Facing high costs and a recession in September 1993, the weekday daily cut back to three days a week and cut back again to twice weekly several weeks later.
The off-campus paper brought in new management, cut nearly every department, signed a new contract with its production staff and last summer returned to cheaper offices on campus.
"We're still independent, but our presence on campus helps us immensely," said general manager John Bowman.
The paper's contract with its unionized, 11-person production staff allows student interns to assist in production for the first time in nearly 20 years.
Two months after the administration tried to fire three editors, the Daily Californian became independent in 1971 after it ran an editorial urging the "retaking" of People's Park.
Editor in chief Bita Rahebi said decisions made after independence ? plus the "extravagant" 1987 purchase of a building on Dwight Way ? contributed to the financial difficulties two years ago. Rahebi said the newspaper returned its off-campus building to the previous owner.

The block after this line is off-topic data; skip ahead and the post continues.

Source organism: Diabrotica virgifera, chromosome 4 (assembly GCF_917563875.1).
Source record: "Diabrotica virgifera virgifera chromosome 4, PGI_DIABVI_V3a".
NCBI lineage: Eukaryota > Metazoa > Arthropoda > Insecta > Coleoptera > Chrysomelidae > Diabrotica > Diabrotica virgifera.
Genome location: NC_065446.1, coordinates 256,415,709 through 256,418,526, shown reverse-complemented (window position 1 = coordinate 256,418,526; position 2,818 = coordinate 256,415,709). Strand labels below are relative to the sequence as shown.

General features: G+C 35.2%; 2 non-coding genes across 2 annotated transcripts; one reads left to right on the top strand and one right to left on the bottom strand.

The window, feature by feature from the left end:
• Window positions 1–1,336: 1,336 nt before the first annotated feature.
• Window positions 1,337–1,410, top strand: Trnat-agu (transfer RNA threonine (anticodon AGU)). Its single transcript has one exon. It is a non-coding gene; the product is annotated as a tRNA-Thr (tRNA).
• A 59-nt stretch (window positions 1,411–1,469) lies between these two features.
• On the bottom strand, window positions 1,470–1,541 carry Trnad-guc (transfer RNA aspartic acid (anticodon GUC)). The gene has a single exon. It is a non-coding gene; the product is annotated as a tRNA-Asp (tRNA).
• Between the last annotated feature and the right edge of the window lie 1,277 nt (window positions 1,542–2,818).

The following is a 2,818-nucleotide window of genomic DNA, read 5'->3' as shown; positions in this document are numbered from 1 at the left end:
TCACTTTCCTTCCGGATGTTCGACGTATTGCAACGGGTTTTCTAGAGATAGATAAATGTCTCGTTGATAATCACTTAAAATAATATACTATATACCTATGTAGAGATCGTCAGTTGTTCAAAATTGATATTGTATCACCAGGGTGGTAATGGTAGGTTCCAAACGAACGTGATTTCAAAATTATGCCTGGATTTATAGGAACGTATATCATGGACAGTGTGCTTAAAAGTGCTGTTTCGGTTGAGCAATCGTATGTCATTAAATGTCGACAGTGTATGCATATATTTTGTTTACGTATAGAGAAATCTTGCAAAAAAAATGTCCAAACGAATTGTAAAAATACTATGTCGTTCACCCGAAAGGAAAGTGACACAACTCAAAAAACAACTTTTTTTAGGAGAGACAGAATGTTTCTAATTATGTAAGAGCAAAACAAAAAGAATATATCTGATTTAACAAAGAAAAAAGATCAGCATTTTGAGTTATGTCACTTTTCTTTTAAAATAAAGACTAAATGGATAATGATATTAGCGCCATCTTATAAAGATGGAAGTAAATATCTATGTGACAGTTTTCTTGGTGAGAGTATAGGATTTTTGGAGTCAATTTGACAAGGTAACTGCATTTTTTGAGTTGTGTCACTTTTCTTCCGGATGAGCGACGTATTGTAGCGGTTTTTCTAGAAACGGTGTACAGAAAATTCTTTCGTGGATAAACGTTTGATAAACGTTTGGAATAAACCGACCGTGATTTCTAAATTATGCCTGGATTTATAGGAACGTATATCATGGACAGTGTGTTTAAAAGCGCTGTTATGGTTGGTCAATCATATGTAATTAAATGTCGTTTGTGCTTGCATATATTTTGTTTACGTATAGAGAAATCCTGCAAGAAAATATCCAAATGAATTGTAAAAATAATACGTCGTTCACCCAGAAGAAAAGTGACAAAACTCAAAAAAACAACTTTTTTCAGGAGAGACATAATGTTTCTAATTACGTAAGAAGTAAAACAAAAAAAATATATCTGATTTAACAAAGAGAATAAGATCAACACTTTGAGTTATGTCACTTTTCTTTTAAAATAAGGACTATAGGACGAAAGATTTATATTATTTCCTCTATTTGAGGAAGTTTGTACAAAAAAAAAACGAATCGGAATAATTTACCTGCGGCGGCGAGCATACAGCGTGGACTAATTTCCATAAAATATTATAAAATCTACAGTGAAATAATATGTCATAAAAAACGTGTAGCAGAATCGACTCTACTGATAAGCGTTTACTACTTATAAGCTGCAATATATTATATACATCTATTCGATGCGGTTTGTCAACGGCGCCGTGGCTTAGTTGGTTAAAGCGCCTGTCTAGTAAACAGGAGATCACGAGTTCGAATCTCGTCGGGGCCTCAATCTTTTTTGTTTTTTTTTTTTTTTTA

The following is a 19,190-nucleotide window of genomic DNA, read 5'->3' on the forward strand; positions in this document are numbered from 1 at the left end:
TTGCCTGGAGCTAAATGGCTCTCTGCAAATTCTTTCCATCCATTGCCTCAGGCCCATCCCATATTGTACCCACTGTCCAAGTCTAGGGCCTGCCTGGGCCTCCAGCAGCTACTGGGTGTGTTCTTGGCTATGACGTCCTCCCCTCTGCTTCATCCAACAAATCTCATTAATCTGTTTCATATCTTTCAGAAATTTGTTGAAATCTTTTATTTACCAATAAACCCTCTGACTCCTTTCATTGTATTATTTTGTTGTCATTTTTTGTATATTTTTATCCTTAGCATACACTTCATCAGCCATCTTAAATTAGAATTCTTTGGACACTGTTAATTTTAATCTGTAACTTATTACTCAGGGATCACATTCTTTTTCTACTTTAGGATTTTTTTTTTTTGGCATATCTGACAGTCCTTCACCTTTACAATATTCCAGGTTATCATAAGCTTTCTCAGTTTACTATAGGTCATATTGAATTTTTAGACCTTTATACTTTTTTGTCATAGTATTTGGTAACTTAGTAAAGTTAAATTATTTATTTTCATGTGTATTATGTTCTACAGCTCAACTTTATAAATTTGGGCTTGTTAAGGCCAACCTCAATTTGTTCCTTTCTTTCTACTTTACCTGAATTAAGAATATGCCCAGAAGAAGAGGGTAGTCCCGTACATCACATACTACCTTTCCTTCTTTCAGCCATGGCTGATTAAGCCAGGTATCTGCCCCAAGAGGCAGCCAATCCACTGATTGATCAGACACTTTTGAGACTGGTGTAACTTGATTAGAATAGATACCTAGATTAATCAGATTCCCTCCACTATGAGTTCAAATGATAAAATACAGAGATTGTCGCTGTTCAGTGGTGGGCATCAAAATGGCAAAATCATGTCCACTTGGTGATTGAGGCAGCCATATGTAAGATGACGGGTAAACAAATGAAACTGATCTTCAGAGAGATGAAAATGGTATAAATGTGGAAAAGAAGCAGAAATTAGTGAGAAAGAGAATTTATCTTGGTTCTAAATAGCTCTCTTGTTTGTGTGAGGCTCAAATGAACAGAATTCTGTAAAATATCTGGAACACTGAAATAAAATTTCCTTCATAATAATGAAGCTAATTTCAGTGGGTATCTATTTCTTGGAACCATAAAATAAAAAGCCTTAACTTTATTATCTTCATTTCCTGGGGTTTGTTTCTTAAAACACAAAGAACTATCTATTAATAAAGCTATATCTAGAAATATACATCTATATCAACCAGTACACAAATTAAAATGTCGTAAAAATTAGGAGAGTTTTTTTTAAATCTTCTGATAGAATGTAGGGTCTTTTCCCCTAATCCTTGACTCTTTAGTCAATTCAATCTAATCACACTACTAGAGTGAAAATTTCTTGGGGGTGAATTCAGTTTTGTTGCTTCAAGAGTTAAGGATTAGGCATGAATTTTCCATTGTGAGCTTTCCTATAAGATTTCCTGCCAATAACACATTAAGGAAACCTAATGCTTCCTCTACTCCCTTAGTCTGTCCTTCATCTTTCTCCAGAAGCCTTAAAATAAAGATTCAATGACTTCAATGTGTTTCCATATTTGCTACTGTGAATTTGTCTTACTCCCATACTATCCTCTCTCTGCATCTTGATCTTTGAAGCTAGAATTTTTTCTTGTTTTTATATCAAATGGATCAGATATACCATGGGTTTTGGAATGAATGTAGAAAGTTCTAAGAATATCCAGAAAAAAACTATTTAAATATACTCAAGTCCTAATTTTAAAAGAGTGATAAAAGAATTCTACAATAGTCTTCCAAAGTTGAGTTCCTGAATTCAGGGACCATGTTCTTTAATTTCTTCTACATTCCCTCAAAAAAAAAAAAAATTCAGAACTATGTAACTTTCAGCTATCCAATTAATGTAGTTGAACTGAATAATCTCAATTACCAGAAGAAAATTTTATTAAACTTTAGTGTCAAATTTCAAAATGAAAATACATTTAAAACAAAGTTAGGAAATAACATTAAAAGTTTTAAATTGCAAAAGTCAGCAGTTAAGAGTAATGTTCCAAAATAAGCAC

While revenues have not increased dramatically since the cutbacks, costs for production and office space have, she said, adding that higher newsprint prices were taken into consideration before returning to daily frequency.
The paper gets no subsidies from the university but gets some foundation support. Besides the production staff, the paper also supports eight professional managers, she said.
"At twice a week, people haven't looked to us for the news. We've become almost a secondary source of information because things are so old by the time we got to print," managing editor Mike Coleman said in a statement. "But as a daily, we'll be much more capable of staying on top of everything."
By: George Garneau THE DAILY CALIFORNIAN, the University of California's independent student daily, plans to resume daily frequency Aug. 23 after a two-year hiatus as a non-daily.